The April 22 New York Times lead story by investigative reporter David Barstow, using internal company documents to ouline how the retailer Wal-Mart bribed Mexican officials to facilitate their way into the country, had reverberations in the business and political worlds, and also managed to hurt Wal-Mart's stock price, which the paper eagerly noted the next day on the front of the Business section.
The attack is still going strong. The front of Tuesday's Business section featured investigative reporter Eric Lichtblau's "Wal-Mart's Good-Citizen Efforts Face a Test" (which the Times seems to think is synonymous with "cozying up to Democrats.") He even went after Wal-Mart's dealings with the American Legislative Exchange Council in order to make an extremely tenuous linkage of Wal-Mart to the Trayvon Martin shooting in Florida.
That's right below Gretchen Morgenson's "New York Pension Funds To Challenge Wal-Mart," featuring a picture of protesting lefties.
Besides its success in selling goods that range from groceries to televisions, Wal-Mart has also shown a highly developed ability to sell itself.
The country’s biggest retailer has adroitly used millions of dollars in campaign contributions, charity drives, lobbying campaigns, and its work for popular causes like childhood nutrition and carbon emissions to build support in Congress and the White House.
It also uses these methods to increase its “favorable” ratings, especially with liberals. And as Wal-Mart’s top lobbyist explained to investors in 2010, the company thinks the strategy has worked.
Lichtblau avoids the obvious question: Does Wal-Mart feel obliged to get friendly with Democrats to avoid regulation that would cripple its business?
With controversy building over its role in a Mexican bribery scandal, Wal-Mart’s desire to stay out of the limelight will now be put to a test. To help weather the fallout, Wal-Mart will rely on the relationships it has worked assiduously to develop in Washington during the last decade -- relationships that its critics say have insulated it from political threats.
For years Wal-Mart had reliable allies in the Republican Party, while it struggled to develop support among Democrats. But in recent years it has joined with the Obama administration on a number of its initiatives, including President Obama’s health care plan, environmental safeguards and childhood obesity. At the same time, it has aggressively lobbied the administration and Congress on dozens of policies affecting its business operations, including global trade, taxes, immigration, business regulation and waste disposal standards.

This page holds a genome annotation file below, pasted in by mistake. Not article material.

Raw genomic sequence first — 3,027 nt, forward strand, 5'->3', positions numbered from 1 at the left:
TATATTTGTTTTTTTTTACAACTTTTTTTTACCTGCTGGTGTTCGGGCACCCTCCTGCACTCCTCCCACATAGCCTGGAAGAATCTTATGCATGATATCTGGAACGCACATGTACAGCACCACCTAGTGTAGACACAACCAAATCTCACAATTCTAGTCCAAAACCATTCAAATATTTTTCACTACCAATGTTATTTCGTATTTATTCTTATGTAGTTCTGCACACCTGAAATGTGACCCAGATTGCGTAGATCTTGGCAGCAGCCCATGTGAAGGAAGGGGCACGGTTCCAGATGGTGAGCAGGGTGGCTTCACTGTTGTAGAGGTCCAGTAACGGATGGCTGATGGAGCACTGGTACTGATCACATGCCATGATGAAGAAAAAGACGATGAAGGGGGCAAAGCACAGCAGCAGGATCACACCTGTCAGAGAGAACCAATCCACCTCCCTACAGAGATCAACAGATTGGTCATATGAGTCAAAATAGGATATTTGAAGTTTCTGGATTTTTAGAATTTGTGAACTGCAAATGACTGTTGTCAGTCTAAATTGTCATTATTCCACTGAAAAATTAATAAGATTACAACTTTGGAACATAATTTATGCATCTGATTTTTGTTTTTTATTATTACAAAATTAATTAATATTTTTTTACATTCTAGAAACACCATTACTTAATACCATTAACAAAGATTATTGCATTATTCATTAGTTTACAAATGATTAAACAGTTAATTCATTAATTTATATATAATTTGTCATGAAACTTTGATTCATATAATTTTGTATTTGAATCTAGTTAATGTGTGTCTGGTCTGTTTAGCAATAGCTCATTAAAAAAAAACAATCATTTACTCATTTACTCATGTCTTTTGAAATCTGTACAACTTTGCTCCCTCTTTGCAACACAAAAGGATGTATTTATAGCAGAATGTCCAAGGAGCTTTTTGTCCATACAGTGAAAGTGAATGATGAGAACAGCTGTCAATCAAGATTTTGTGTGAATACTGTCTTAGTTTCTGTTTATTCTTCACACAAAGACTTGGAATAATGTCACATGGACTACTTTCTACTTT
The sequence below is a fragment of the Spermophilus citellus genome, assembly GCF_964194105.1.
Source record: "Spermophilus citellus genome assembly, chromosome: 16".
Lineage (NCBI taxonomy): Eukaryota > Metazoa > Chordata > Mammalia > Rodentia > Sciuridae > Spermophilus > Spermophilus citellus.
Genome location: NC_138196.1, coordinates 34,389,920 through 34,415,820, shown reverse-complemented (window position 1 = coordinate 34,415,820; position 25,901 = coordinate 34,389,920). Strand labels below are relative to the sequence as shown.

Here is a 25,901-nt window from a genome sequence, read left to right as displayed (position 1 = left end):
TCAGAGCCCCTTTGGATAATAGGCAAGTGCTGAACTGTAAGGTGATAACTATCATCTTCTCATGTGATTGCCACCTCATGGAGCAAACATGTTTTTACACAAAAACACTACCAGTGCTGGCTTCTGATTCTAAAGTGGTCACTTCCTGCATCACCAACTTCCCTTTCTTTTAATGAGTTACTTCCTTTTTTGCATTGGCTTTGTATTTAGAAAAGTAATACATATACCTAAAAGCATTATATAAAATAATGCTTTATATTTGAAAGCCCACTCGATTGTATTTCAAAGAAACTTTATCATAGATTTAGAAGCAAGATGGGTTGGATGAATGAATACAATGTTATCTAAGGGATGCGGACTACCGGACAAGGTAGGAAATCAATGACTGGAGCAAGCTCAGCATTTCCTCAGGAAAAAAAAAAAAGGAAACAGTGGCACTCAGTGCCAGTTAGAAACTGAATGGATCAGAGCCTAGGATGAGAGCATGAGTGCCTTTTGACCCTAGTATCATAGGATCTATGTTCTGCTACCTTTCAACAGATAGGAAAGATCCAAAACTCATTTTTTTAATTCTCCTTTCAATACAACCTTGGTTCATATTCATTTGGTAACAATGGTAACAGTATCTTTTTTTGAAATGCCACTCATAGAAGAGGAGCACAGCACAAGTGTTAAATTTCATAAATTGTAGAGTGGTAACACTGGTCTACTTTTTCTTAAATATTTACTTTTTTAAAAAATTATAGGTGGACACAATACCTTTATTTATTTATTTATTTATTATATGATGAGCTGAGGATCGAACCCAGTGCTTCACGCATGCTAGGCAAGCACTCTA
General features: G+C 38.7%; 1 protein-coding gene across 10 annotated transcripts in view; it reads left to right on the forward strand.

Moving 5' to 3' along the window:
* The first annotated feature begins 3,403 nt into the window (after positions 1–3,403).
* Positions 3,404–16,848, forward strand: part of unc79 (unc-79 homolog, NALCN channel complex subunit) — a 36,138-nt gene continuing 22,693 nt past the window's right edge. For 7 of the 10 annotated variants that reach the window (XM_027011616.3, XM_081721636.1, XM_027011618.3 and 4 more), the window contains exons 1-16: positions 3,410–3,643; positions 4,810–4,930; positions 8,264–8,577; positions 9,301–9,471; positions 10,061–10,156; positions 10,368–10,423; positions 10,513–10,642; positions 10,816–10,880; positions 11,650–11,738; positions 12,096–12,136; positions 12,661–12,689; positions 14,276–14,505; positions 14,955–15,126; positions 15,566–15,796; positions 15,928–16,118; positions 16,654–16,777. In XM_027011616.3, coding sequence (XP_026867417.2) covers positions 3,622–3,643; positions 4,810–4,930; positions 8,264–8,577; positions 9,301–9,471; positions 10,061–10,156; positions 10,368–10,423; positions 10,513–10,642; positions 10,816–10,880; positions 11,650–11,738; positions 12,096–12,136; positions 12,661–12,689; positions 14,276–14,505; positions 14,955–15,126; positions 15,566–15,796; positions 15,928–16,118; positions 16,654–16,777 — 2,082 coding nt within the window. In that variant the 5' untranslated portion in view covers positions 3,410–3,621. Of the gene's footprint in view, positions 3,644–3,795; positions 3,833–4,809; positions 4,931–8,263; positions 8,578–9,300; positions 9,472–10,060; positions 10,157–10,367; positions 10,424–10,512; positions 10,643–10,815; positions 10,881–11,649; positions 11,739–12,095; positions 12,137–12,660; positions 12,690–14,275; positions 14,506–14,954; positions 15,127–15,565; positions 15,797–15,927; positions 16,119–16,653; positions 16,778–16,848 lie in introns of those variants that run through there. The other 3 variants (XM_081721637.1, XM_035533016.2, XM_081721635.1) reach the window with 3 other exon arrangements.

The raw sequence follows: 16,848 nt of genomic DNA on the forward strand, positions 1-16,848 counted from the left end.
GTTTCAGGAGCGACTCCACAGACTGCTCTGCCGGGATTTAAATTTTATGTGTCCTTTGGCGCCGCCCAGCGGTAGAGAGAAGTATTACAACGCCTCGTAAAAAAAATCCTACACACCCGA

Industry experts say its political priorities could now be jeopardized by accusations first disclosed in The New York Times that Wal-Mart had paid $24 million in bribes to Mexican officials and covered up the payments.
Just six years ago, Republicans dwarfed Democrats in contributions tied to Wal-Mart. Democrats were often seen as hostile to the company, as unions and liberal groups mounted a years-long campaign attacking the company’s labor practices, its treatment of female employees and other workplace issues. But today, the contributions are about evenly split between the two parties, as Wal-Mart has made an aggressive push to attract political support from Democrats and liberals even in the face of the prominent opposition.
The Times didn't miss the opportunity to launch yet another dubious attack on a right-leaning advocacy group, the American Legislative Exchange Council, with an extremely tenuous link to the Trayvon Martin shooting in Florida.
Last year, Wal-Mart spent more than $7.8 million in federal lobbying, using its own staff of in-house lobbyists, powerful Washington firms like Patton Boggs and the Podesta Group, and major trade associations like the Chamber of Commerce and retail groups. But the company’s critics say it has managed to obscure its particular lobbying accomplishments by working through larger trade groups with even broader agendas, making it difficult to determine exactly what role the company itself played.
For instance, Wal-Mart was involved at least indirectly in the formulation of a controversial gun policy that was pushed by the American Legislative Exchange Council, or Alec, a conservative business group to which Wal-Mart belongs.
A Wal-Mart executive, Janet Scott, was the co-leader of a criminal justice committee at Alec that in 2005 unanimously supported strengthening self-defense laws in shooting incidents. Since then, the business association has successfully pushed for passage of so-called Stand Your Ground laws, which have become controversial in recent weeks after the Trayvon Martin shooting in Florida.
Wal-Mart is the country’s biggest seller of shotguns and ammunition.
The company, a capitalist success story, has certainly never been insulated from petty Times coverage. Reporter Michael Barbaro is a particular foe. His September 2006 hit piece on the company's alleged "conservative ties" required a lengthy "Editor's Note" correcting it in several spots.